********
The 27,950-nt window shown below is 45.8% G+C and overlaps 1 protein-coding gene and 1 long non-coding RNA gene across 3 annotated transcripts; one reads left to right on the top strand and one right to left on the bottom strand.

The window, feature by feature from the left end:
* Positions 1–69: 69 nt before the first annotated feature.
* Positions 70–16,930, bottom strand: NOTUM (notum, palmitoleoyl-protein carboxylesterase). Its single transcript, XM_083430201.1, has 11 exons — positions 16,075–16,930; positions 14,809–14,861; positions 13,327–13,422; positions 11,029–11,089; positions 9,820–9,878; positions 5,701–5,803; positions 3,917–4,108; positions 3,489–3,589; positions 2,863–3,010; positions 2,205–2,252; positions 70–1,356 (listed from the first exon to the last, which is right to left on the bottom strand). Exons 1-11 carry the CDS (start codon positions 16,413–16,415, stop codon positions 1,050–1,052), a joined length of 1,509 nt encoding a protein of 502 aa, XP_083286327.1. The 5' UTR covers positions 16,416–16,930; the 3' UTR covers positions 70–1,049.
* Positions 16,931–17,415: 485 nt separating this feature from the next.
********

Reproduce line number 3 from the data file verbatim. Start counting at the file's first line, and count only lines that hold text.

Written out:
* Positions 1–69: 69 nt before the first annotated feature.